We’ve all seen busy bees hard at work. They fly from one flower to the next collecting pollen to feed their offspring. As they toil to feed their young, bees are also playing a vital role in flower reproduction. While both roles are critically important, they can be in conflict with each other.
The conflict occurs when bees collect pollen to transport to their offspring. Once the pollen is collected in their transport organs, or groomed into their bodies, it is lost for flower reproduction. So how are bees able to bypass this conflict?
Previous studies suggest, based off of field observations, that flower-visiting bees have residual patches of pollen after grooming. It’s also been hypothesized that these ungroomed body parts serve as “safe sites” that transfer pollen from one flower to another.
Petra Wester a researcher at the Institute of Sensory Ecology at Heinrich-Heine-University in Germany decided to test this hypothesis with her colleagues. Her team developed two experiments: one assessed bee grooming patterns, and the other assessed whether plants contact these safe sites on bees.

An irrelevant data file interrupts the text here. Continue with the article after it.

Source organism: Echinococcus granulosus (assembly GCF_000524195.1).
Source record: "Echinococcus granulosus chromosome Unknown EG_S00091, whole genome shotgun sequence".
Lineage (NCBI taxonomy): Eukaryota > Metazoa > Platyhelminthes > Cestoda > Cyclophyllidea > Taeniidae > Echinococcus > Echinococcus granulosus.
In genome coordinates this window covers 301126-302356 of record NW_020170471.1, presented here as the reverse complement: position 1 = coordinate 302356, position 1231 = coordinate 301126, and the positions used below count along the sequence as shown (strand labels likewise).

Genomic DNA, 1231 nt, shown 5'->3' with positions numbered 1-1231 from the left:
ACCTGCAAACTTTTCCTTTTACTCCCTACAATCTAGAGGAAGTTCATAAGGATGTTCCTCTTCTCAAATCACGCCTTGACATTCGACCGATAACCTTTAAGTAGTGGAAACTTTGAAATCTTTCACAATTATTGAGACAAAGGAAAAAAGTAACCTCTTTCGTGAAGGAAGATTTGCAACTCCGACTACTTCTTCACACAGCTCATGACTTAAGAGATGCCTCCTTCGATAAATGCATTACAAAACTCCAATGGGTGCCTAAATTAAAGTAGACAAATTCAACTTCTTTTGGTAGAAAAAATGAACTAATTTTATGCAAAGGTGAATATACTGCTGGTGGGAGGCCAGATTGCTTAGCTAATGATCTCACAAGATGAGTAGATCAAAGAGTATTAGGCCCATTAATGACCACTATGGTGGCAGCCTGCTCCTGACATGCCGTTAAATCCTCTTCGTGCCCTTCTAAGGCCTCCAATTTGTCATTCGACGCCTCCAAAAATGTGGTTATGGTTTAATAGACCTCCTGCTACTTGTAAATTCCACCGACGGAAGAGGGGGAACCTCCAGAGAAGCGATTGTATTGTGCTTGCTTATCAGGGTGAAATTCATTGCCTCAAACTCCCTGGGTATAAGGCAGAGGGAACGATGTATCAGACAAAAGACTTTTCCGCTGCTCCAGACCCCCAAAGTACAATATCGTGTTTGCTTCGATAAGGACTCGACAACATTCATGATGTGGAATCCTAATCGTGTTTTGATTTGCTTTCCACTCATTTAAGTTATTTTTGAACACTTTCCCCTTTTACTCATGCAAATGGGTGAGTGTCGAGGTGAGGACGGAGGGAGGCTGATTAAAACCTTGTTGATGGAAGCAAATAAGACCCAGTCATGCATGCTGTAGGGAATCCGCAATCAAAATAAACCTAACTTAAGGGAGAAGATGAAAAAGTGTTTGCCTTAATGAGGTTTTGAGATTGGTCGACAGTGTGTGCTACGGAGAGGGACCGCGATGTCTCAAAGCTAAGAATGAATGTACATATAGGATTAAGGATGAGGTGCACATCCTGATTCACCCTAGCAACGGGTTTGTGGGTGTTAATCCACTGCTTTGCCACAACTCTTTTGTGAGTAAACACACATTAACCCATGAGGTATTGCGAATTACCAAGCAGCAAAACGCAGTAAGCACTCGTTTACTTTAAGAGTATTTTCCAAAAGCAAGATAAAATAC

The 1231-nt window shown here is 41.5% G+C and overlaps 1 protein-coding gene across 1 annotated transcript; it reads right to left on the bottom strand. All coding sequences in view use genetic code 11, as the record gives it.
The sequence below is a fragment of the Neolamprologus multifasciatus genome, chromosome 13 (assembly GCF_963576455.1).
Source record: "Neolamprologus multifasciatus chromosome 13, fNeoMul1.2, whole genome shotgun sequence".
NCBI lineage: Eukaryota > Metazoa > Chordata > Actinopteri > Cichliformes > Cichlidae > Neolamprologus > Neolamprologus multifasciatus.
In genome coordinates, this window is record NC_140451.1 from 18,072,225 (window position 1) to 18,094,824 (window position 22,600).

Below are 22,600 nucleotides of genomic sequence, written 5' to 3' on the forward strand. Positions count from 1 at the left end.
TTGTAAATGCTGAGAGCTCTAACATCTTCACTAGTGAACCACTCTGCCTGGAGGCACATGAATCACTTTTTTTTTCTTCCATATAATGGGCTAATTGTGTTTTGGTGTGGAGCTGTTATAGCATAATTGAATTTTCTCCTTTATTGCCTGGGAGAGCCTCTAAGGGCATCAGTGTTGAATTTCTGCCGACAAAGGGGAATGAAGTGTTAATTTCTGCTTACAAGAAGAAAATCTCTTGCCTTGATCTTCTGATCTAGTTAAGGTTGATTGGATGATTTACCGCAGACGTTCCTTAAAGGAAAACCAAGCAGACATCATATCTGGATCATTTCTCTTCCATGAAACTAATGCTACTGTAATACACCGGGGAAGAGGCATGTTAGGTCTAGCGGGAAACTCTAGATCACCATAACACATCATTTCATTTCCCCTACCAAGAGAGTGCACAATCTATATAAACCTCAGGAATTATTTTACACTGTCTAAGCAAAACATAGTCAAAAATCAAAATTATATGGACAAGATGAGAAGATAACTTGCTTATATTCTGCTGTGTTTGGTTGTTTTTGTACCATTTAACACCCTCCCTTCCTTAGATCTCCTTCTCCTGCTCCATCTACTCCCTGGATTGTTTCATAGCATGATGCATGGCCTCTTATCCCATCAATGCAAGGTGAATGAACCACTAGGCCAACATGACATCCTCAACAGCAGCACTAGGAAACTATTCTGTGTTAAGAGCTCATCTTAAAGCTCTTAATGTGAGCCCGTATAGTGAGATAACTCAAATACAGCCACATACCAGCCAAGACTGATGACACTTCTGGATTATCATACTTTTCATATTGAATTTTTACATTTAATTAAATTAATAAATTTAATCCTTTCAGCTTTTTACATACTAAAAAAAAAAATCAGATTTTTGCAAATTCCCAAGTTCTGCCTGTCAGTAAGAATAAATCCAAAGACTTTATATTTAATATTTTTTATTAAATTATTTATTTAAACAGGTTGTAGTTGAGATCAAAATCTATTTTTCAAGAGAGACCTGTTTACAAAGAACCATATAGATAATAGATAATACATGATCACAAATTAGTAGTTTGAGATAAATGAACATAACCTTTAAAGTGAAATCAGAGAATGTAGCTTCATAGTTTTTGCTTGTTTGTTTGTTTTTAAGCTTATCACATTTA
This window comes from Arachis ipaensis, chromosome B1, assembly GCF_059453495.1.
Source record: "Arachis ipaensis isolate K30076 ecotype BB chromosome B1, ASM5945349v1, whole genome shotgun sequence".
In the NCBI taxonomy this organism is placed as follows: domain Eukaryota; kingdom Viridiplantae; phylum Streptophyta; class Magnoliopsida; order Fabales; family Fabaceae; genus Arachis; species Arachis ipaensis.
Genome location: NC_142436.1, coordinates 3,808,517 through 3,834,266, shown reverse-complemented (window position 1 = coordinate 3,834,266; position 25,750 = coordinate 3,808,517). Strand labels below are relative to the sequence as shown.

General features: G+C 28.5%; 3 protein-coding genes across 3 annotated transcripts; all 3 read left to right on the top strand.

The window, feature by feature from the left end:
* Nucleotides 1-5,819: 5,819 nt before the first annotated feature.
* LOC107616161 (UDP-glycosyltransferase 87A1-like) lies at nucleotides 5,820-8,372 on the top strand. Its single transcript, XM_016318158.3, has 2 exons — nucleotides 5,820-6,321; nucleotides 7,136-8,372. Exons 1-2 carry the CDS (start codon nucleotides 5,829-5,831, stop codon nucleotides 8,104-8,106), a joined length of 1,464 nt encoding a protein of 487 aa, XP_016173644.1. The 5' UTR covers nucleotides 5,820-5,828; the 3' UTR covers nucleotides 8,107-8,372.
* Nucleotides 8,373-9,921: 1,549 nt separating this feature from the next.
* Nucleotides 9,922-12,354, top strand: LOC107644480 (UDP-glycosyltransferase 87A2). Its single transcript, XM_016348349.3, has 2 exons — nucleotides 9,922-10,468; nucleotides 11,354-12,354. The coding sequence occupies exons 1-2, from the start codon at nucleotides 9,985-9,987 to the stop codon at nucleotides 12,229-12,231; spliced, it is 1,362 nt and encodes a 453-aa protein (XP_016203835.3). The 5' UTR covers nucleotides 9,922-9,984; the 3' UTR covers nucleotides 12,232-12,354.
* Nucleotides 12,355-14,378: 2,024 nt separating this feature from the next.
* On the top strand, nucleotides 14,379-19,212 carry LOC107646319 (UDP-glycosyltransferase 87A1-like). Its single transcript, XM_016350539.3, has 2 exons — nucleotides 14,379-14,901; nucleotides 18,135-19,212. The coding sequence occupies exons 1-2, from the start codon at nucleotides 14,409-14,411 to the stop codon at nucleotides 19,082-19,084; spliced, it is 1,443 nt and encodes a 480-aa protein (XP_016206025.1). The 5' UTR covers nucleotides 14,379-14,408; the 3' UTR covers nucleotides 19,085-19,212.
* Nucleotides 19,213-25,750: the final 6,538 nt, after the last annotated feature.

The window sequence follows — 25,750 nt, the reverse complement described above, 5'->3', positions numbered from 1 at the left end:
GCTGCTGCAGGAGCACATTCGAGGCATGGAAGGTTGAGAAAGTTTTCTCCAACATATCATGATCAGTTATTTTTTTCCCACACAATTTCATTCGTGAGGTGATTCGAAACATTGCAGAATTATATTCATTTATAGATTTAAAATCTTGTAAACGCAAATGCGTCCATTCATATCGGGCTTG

The researchers found that B. terrestris and A. mellifera had similar safe sites after grooming, and that these areas were less groomed by the bees’ legs. In both bee species, the waist had the most pollen, followed by the dorsal parts of the thorax and abdomen. In addition, the fluorescent dye experiment the researchers conducted showed that the flowers contacted these same safe sites, allowing for pollen deposition by the anther and for pollen uptake by the stigma.
These findings could help focus future studies on, for example, the morphological match between pollinators and flowers, as well as on strategies that both pollinators and flowers use to bypass the conflict over pollen.